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Quenya

Quenya
"Valinorean" redirects here. For the language of the Valar, see Valarin. Tolkien began devising the language at around 1910 and re-structured the grammar several times until Quenya reached its final state. The vocabulary remained relatively stable throughout the creation process. Also the name of the language was repeatedly changed by Tolkien from Elfin and Qenya to the eventual Quenya. The Finnish language had been a major source of inspiration, but Tolkien was also familiar with Latin, Greek and ancient Germanic languages when he began constructing Quenya. The language featured prominently in Tolkien's The Lord of the Rings trilogy, as well as in his posthumously published history of Middle-earth The Silmarillion. External history[edit] J. The ingredients in Quenya are various, but worked out into a self-consistent character not precisely like any language that I know. Development[edit] In his lifetime, J. These groups in Quenya normally became simplified to nasals initially.

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Sindar The Sindar were happy in Middle-earth, but once the desire for the Sea was aroused in them, they could not be content until they sailed to Eldamar. Although less learned and powerful than the Calaquendi and less interested in crafts than the Noldor, they were extremely gifted in music, and their voices were very fair. Other Teleri also stayed behind: these were the friends of Ossë the Maia, who had fallen in love with the shores of Middle-earth, and did not wish to depart. Their leader was Círdan, and they established cities at Eglarest and Brithombar. They were known as the Falathrim, or Elves of the Falas (Shore).

Tom Bombadil From Wikipedia, the free encyclopedia Tom Bombadil is a supporting character in J. R. R. Tolkien's legendarium. He appears in Tolkien's fantasy epic The Lord of the Rings, published in 1954 and 1955. Esgaroth A drawing of Esgaroth Esgaroth appears to be a city-state, always independent of Dale, and a republic with no king (the only real republic shown in Middle-earth). The people had always elected from among the old and wise the Master of Lake-town and did "not [endure] the rule of mere fighting men."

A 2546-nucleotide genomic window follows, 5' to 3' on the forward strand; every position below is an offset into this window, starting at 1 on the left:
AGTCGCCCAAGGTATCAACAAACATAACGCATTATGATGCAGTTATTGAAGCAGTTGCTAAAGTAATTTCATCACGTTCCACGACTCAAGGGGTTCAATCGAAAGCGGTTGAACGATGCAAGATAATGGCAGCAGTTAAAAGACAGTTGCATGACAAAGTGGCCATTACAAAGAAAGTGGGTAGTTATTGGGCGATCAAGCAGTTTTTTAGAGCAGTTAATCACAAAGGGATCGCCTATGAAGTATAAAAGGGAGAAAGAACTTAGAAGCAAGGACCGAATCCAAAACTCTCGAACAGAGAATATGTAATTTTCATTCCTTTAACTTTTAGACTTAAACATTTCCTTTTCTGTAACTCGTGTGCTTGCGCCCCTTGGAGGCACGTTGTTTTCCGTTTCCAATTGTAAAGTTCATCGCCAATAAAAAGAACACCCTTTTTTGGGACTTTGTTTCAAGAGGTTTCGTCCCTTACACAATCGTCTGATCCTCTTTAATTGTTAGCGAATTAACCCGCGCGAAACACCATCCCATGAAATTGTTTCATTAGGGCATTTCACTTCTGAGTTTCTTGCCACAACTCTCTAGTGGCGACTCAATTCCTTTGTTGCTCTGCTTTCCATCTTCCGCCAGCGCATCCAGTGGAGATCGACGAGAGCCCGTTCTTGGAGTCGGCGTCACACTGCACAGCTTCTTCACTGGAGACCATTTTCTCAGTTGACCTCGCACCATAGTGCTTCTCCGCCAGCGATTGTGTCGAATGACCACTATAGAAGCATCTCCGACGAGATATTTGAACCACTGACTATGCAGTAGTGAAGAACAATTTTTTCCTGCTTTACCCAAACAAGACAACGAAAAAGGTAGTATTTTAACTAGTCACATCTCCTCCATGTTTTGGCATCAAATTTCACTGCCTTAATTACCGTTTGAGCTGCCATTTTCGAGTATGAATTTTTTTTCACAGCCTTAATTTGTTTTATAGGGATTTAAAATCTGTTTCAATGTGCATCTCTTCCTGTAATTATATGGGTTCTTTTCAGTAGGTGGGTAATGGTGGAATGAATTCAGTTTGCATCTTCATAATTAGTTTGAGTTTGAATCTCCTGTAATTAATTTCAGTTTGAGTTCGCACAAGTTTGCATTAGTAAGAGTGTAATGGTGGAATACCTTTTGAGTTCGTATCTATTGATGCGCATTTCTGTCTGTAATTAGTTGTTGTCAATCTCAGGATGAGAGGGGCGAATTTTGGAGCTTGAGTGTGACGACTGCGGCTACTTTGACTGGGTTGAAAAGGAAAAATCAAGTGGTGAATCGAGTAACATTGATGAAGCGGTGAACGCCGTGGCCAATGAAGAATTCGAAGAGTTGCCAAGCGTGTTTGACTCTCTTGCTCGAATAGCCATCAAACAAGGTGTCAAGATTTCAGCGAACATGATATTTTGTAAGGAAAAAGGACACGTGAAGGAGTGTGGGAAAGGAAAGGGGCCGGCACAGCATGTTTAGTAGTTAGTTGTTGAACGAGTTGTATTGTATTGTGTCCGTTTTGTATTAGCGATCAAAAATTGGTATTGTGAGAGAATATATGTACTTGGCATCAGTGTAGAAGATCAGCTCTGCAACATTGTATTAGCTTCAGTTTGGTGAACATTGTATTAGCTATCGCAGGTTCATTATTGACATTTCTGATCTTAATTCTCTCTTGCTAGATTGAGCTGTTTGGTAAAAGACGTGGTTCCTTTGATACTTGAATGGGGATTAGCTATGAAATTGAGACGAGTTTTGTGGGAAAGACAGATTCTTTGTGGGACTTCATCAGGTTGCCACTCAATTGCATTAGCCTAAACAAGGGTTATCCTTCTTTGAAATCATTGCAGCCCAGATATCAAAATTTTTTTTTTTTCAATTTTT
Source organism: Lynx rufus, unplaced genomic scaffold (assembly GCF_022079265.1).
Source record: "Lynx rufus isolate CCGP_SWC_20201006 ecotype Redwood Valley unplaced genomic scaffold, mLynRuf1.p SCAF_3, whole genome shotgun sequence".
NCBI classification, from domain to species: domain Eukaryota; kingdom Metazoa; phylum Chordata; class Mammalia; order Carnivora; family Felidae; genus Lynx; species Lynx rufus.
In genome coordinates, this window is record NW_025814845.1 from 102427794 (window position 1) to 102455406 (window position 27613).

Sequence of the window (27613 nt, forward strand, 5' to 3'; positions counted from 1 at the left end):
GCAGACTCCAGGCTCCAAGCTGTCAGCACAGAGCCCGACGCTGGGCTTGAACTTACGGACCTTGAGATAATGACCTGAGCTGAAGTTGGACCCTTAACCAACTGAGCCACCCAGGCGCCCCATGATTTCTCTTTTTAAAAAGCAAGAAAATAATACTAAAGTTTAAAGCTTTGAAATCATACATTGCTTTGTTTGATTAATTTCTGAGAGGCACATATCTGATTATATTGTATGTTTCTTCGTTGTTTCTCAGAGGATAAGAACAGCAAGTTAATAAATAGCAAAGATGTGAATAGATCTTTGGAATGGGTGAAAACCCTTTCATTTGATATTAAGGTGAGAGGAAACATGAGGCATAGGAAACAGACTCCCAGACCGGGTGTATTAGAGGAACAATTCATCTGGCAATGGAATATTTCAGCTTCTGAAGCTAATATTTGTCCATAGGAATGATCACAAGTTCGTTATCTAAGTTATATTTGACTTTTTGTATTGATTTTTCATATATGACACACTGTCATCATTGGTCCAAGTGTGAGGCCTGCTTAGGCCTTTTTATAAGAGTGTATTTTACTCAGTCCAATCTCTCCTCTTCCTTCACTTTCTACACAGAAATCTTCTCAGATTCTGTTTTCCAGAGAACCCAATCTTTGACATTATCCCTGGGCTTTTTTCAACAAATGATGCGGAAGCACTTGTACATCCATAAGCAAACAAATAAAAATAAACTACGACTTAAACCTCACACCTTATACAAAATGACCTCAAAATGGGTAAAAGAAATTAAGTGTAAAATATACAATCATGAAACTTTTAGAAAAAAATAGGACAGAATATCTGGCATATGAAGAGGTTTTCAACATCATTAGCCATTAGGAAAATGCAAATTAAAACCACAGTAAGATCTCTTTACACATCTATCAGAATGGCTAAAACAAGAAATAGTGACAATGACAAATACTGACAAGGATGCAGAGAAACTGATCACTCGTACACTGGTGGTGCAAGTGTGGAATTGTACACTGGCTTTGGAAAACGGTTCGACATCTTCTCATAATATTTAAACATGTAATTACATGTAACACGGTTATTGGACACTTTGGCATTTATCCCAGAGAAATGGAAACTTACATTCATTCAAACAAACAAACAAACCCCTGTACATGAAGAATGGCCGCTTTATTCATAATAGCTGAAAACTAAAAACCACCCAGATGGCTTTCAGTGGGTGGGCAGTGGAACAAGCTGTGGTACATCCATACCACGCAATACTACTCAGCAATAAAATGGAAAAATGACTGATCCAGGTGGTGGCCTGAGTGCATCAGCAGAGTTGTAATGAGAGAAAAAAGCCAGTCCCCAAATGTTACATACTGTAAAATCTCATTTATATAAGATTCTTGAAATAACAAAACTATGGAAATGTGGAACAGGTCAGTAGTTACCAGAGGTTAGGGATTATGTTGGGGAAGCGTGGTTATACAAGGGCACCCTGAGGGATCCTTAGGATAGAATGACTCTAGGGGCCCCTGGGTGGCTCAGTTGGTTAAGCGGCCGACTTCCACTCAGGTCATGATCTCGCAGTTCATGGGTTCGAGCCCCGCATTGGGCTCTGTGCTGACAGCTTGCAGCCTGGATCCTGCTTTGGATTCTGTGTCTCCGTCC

Lord of the Rings Fanatics Archive Archive Home > Movies - The Fellowship of the Ring Huorn of Fangorn Points: 956 Posts: 1119 Joined: 01/Jan/2004 ...o.k that thread title is a little misleading, but seeing as you are here now. Dúnedain History[edit] Sauron's spirit fled from Númenor to Middle-earth, and he again raised mighty armies to challenge the new Dúnedain kingdoms, Gondor and Arnor. With the aid of Gil-galad and the Elves, Sauron was defeated, and he vanished into the wild East for many centuries. Atar Atar[pronunciation?] (Avestan ātar) is the Zoroastrian concept of holy fire, sometimes described in abstract terms as "burning and unburning fire" or "visible and invisible fire" (Mirza, 1987:389). In the Avestan language, ātar is an attribute of sources of heat and light, of which the nominative singular form is ātarš, source of Persian āteš (fire). It was once thought to be etymologically related to the Avestan āθrauuan / aθaurun (Vedic atharvan), a type of priest, but that is now considered unlikely (Boyce, 2002:16). The ultimate etymology of ātar, previously unknown (Boyce, 2002:1), is now believed to be from the Indo-European *hxehxtr- 'fire'. [1] This would make it related to the Latin ater (black) and either a loan source or cognate of the Serbian ватра / vatra (fire) (also of the Romanian vatră (hearth, home, fireplace), of possible Dacian or Paleo-Balkanic origin), which sets Serbian apart from other Slavonic languages, e.g.